PLEA FOR PARDON: A banner calling on justice for Kevin Henry at the 2017 Invasion Day parade in Brisbane.
PLEA FOR PARDON: A banner calling on justice for Kevin Henry at the 2017 Invasion Day parade in Brisbane. Contributed

Was the wrong man jailed for Rockhampton murder?

THE rumour mill has churned the same message in Rockhampton for 25 years: Kevin Henry didn't do it.

Now Rockhampton journalist Amy McQuire and human rights advocate Martin Hodgson believe there is enough proof to justify a pardon for an innocent man locked up for a quarter of a century while a murderer walked free.

On August 31, 1991, the naked body of a woman was found by a fishermen on the northern bank of the Fitzroy River.

She was identified several days later as Linda (her surname will not be published out of respect for her family), a woman who had recently moved to Rockhampton from South Australia two weeks prior where she had managed a preschool.

She suffered schizophrenia and had been missing for eight days.

Drug and alcohol rehabilitation clinic Toonooba House, where Linda was believed to have been assaulted prior to her body being found, was scoured for clues.

Within roughly a week, police had arrested and charged Henry and three women with Linda's death.

The charges against the women were eventually reduced to grievous bodily harm and they served out their sentences before being released.

But Henry, now 47, is still behind bars unable to get parole despite serving his full 25 year sentence.

Ms McQuire, who grew up in Rockhampton and has returned after some years away, said the case was well-known among the city's Aboriginal community despite receiving little mainstream media coverage since the trial.

"Rumours have always circulated, particularly around the Rockhampton Aboriginal community, that Kevin Henry was innocent because even back at that time, people knew he wasn't the type to do that," she said.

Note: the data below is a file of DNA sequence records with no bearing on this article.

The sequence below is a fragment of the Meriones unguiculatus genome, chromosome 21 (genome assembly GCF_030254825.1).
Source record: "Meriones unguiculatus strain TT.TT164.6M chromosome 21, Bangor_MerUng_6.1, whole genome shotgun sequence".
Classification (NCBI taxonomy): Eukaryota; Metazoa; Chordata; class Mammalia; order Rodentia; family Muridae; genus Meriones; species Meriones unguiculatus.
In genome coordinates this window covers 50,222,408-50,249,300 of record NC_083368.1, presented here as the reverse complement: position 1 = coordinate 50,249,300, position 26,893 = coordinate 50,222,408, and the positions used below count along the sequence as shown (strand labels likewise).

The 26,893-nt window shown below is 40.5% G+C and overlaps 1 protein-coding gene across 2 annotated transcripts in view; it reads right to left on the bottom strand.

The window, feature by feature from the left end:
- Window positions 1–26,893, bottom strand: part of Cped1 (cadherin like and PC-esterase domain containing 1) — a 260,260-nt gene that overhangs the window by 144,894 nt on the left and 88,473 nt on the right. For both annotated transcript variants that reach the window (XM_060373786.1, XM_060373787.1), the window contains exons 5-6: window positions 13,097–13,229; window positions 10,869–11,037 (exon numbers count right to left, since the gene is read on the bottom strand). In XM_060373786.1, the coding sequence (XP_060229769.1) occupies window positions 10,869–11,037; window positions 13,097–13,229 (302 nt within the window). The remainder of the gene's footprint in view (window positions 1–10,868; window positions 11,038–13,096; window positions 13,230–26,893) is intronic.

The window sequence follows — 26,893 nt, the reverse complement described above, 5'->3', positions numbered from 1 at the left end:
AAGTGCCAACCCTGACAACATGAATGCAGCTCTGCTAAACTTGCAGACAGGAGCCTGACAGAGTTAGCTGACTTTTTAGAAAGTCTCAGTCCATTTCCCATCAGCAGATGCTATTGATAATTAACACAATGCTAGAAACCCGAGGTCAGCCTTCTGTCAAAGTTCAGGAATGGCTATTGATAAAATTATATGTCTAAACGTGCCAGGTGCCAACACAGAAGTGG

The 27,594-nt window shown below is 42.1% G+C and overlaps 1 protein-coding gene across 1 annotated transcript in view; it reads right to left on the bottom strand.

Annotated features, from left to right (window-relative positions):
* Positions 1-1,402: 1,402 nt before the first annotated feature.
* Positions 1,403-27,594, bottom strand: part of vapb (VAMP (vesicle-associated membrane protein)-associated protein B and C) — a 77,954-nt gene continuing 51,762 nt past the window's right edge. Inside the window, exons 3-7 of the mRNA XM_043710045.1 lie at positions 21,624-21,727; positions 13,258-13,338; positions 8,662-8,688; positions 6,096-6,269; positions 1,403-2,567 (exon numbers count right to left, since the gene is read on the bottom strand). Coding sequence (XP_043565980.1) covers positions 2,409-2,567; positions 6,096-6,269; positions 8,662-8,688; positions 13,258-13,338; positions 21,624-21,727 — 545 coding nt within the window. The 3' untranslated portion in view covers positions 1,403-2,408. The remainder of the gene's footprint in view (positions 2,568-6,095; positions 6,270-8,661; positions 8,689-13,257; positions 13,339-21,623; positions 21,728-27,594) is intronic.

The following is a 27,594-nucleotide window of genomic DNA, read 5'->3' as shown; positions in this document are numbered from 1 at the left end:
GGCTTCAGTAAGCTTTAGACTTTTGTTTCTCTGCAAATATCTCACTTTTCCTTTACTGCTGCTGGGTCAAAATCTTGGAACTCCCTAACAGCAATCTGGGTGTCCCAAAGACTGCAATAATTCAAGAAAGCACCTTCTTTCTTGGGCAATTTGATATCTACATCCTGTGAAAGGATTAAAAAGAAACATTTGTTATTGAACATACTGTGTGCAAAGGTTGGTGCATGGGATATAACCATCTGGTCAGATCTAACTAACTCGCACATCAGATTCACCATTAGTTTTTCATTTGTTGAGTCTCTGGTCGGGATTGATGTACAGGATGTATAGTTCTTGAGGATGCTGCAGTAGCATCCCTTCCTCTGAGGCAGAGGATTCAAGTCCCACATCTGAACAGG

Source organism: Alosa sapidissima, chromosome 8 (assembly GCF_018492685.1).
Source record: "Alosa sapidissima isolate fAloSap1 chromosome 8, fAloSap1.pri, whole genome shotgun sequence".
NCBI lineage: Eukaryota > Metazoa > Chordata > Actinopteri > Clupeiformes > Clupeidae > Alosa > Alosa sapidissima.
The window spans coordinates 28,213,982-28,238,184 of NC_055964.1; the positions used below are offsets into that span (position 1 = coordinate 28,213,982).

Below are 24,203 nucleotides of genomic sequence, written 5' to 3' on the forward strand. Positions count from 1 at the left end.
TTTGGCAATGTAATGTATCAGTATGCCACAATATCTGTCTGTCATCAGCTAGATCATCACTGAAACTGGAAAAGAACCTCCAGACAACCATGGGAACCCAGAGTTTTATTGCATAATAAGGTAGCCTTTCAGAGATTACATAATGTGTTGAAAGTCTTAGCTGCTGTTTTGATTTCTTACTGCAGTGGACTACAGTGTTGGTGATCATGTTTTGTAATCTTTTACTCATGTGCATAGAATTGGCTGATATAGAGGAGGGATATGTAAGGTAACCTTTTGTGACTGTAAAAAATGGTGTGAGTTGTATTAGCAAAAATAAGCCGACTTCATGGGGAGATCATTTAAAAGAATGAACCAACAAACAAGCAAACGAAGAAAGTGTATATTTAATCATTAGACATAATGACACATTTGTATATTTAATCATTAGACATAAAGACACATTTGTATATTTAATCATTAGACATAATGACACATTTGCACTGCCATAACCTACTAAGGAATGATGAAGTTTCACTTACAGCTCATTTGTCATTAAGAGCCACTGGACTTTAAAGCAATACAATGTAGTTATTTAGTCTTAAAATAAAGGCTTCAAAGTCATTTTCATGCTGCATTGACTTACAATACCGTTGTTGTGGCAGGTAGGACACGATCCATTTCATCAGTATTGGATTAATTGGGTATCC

"He was well known as sort of a loner.

"He was in jail before, but for juvenile crimes, which a lot of young Aboriginal men go into jail for.

"He's never been violent, so it was just people didn't believe Kevin had actually done this, but not many people had the resources to start to look at the transcripts and actually show what had actually happened in the judicial process.

"It's just stayed dormant for the past 25 years."

That's where Ms McQuire stepped in.

After interviewing human rights advocate Martin Hodgson, who has worked on dozens of cases internationally as part of the Foreign Prisoner Support Service, she asked him to take a look at Henry's case.

He agreed there were grounds to those rumours and the pair started a solid campaign to prove Henry's innocence.

A year of research led to a podcast, Curtain, which Ms McQuire says will continue until Henry walks free with a pardon.

A pardon from the Queensland Governor is the only option left in this case, with all official appeals exhausted.

Ms McQuire said Henry's conviction relied upon only a confession, which she claims was gathered in unethical circumstances.

She said police didn't follow leads which could have shown Henry had an alibi for the crime and there was no forensic evidence relied on in court.

According to Ms McQuire, race has been the defining feature of this case.

"The victim was an Aboriginal woman and the alleged perpetrator was an Aboriginal man," she said.

"People literally don't care about the lives of Aboriginal women and Aboriginal men.

"I think there's racism around now, but it was very, very outwardly racist back then."

Toonooba House, the rehabilitation centre Linda was linked to, was considered an "intrinsically violent place" by the city's white population.

Ms McQuire said it had been the target of several white vigilante attacks and the murder was ultimately seen as "a black on black crime" which didn't concern the general community.

"I think if the victim was white and the alleged perpetrator was black we'd probably still be talking about it," she said.

"But because the lives of Aboriginal women are so undervalued and ... Aboriginal men are just seen as these violent creatures.

"That's the way the media and the public portray them.

"I think people just didn't care. The thing is we've been trying really hard to get this story out there, but we're finding it very hard because people still don't care.

"This is an Aboriginal man who's been locked up for 25 years for something he didn't do."

While freeing Henry is the focus of the campaign and podcast, Ms McQuire said honouring Linda was equally important.

She said the criminal justice system had failed Linda and her family, who still didn't have much information about her fate.

Add to this that Linda's brother was a death in custody victim and she said the family had gone through much trauma with the justice system.

"I just couldn't stand the fact an Aboriginal man has been locked up for 25 years for a crime he didn't commit and I couldn't stand the fact that Linda's family has had this enduring injustice and it's going to continue hurting them more," Ms McQuire said.

Listen to the podcast at curtainthepodcast. or subscribe through iTunes.

This is the first in a series of Morning Bulletin reports on the Kevin Henry case.

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